How neighborhoods can protect—or hurt—the cognitive health of older adults – The Source

Does your neighborhood help protect your cognitive health as you age?

A growing body of research, led by scientists at Washington University in St. Louis and the University of Michigan, suggests that older adults’ access to civic and social organizations, cultural centers — such as museums and art galleries — and recreation centers can help protecting against cognitive decline as one ages; a theory they called “knowability”.

In a recent study, Cognability: An Ecological Theory of Neighborhoods and Cognitive Aging, published in Social Science & Medicine, researchers found evidence that these neighborhood characteristics can predict cognitive outcomes in older adults.

“The primary goal of this project was to examine the potential relationship between the cognitive health of older adults and the neighborhood environment in which they live,” said study co-author Michael Esposito, assistant professor of sociology in Arts and Sciences at WashU.

The fact that we live in a country where people’s access to health care varies from neighborhood to neighborhood, that health depends on where you live, is important to demonstrate.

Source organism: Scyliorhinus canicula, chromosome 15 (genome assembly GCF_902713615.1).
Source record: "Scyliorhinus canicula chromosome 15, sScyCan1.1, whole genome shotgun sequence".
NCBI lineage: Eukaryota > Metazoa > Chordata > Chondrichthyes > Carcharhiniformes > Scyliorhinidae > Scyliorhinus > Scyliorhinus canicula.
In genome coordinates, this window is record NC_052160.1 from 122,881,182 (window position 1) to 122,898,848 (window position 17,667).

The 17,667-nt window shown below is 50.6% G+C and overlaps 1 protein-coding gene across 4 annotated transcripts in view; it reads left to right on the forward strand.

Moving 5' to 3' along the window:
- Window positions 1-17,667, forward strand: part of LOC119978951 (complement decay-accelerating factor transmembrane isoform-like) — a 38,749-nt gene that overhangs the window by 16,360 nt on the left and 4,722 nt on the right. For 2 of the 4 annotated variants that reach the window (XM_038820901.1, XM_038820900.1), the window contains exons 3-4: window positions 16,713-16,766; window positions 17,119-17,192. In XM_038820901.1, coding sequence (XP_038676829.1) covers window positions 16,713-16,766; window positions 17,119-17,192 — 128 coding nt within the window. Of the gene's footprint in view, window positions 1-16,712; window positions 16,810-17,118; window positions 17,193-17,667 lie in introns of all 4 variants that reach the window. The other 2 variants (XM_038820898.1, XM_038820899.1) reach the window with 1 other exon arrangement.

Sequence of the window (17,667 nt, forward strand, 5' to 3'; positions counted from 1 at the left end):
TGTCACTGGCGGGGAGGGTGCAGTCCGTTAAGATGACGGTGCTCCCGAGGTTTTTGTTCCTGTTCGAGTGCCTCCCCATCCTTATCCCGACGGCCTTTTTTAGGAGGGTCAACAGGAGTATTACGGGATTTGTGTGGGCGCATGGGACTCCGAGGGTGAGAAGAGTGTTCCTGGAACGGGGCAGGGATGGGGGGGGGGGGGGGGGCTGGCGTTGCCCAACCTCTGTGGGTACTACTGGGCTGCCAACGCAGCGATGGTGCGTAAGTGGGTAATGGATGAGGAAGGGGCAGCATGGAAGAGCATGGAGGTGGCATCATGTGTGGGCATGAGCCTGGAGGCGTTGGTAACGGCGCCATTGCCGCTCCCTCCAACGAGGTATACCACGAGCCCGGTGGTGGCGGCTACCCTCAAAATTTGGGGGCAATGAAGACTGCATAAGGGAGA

Michael Esposito

“The fact that we live in a country where people’s access to health care varies from neighborhood to neighborhood, that health depends on where you live, is important to demonstrate,” he said.

The team also ran models to see if differences in cognitive function existed within neighborhoods by race, gender, and education (proxies for socioeconomic status), but these early models found no significant differences.

Future research will focus more specifically on how neighborhoods and cognitive health may vary by race, ethnicity, gender, education and wealth, the researchers said.

“This is truly groundbreaking work. Cognition helps people think about their neighborhood environment in terms of their cognitive health,” said study co-author Philippa Clark, professor of epidemiology in the UM School of Public Health and research professor in ISR’s Survey Research Center.

“Most research on cognitive function and dementia has focused on moderating individual risk factors, but cognition shifts attention to those features in the environment that can go a long way toward mitigating cognitive decline with aging.”

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